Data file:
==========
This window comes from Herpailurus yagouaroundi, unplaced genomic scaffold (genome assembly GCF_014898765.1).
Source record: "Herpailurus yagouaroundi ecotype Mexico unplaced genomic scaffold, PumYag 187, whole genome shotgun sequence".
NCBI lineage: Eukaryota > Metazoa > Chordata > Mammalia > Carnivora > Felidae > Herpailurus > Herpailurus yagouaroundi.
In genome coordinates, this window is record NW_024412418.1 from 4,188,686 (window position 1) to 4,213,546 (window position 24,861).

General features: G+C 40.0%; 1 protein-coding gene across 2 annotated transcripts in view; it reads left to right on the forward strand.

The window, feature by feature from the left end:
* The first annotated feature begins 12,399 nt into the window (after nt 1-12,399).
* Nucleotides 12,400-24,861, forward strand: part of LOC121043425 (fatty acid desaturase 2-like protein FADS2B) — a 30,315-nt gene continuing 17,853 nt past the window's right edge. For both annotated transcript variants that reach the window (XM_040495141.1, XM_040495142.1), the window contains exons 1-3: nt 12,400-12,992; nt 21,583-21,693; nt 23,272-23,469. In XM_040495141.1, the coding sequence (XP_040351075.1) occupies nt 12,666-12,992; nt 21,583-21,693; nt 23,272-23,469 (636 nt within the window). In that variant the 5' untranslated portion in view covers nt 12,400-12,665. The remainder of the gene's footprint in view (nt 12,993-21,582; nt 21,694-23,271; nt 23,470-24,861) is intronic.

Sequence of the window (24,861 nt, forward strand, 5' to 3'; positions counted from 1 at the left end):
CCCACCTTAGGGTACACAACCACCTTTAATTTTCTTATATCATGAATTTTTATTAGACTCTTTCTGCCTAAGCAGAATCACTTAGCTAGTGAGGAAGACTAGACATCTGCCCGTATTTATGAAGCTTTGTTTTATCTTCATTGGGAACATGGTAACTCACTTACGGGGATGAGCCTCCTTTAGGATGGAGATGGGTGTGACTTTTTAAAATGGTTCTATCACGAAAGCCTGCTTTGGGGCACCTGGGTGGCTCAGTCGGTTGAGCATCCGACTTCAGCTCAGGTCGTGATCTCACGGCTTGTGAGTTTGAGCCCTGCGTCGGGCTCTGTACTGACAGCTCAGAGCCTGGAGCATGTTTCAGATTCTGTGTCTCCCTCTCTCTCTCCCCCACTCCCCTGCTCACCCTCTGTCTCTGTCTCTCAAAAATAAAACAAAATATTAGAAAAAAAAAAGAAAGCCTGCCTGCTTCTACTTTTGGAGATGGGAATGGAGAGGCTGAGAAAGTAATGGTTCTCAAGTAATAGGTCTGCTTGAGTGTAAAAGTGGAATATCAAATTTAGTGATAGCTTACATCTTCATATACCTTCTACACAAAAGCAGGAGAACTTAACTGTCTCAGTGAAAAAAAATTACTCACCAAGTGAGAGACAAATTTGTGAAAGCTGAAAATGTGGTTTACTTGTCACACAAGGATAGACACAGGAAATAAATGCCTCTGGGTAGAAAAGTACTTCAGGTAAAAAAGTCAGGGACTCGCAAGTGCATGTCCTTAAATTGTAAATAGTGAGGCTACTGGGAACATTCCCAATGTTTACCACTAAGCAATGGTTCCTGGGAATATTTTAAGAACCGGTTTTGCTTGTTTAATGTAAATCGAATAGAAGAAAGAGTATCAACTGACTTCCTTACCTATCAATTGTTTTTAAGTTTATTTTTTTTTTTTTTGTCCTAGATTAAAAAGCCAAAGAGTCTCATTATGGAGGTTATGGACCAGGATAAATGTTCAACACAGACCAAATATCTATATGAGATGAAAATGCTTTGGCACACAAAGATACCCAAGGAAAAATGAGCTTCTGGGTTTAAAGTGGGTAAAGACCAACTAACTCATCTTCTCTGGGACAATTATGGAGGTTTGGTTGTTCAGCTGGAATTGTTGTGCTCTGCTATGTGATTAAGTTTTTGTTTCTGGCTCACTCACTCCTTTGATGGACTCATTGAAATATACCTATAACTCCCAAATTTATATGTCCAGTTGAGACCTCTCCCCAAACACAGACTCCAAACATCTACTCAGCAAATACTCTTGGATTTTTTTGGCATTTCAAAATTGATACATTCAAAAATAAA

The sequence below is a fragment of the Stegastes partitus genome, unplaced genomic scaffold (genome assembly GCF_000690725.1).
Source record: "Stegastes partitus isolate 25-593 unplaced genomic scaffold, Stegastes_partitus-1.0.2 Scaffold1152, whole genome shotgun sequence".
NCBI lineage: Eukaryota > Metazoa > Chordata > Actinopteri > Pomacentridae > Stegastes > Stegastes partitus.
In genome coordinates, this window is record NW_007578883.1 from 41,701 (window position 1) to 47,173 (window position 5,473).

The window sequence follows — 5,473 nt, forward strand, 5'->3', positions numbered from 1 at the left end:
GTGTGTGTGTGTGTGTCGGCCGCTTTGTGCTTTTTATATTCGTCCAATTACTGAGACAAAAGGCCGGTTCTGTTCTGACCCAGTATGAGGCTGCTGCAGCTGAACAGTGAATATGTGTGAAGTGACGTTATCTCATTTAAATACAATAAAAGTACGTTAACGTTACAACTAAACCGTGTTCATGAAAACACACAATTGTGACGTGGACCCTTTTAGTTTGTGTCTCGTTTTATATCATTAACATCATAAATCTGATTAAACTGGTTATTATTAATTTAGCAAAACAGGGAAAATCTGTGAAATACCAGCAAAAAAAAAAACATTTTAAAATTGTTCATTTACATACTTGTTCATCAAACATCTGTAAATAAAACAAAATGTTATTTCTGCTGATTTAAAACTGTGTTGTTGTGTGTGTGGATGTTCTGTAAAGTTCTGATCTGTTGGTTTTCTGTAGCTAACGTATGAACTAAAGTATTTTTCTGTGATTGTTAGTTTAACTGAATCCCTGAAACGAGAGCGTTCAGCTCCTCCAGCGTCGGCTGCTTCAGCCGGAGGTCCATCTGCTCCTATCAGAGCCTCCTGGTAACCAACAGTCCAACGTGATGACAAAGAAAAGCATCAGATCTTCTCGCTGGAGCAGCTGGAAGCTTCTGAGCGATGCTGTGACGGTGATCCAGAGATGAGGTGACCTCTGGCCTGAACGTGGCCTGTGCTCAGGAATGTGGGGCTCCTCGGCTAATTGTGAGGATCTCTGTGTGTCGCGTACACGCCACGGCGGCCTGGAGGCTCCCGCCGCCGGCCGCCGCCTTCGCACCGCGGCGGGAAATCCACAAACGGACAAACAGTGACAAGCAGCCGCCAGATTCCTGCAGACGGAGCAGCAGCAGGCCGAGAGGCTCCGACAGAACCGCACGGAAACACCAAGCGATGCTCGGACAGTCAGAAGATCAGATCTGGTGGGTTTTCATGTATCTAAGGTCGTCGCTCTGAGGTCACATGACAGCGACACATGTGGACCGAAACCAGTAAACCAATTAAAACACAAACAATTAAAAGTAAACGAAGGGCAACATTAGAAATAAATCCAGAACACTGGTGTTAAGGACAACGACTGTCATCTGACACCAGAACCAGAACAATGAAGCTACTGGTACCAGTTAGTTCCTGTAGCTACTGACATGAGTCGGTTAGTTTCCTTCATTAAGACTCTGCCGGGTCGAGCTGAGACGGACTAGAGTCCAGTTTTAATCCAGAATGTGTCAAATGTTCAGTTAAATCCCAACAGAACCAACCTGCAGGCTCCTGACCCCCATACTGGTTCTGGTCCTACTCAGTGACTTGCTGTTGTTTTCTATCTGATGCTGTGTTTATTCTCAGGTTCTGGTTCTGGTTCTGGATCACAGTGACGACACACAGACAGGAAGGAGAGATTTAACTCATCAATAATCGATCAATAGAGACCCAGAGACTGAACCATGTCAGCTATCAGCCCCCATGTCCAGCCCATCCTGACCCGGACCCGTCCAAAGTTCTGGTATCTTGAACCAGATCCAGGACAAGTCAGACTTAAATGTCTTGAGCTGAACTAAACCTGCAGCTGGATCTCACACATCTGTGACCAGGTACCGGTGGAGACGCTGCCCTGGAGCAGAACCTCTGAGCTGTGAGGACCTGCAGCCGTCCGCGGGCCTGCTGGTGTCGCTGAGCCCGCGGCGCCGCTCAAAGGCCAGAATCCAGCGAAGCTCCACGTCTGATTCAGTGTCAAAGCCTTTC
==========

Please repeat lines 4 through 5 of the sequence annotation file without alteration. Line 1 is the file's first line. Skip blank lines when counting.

In genome coordinates, this window is record NW_024412418.1 from 4,188,686 (window position 1) to 4,213,546 (window position 24,861).

General features: G+C 40.0%; 1 protein-coding gene across 2 annotated transcripts in view; it reads left to right on the forward strand.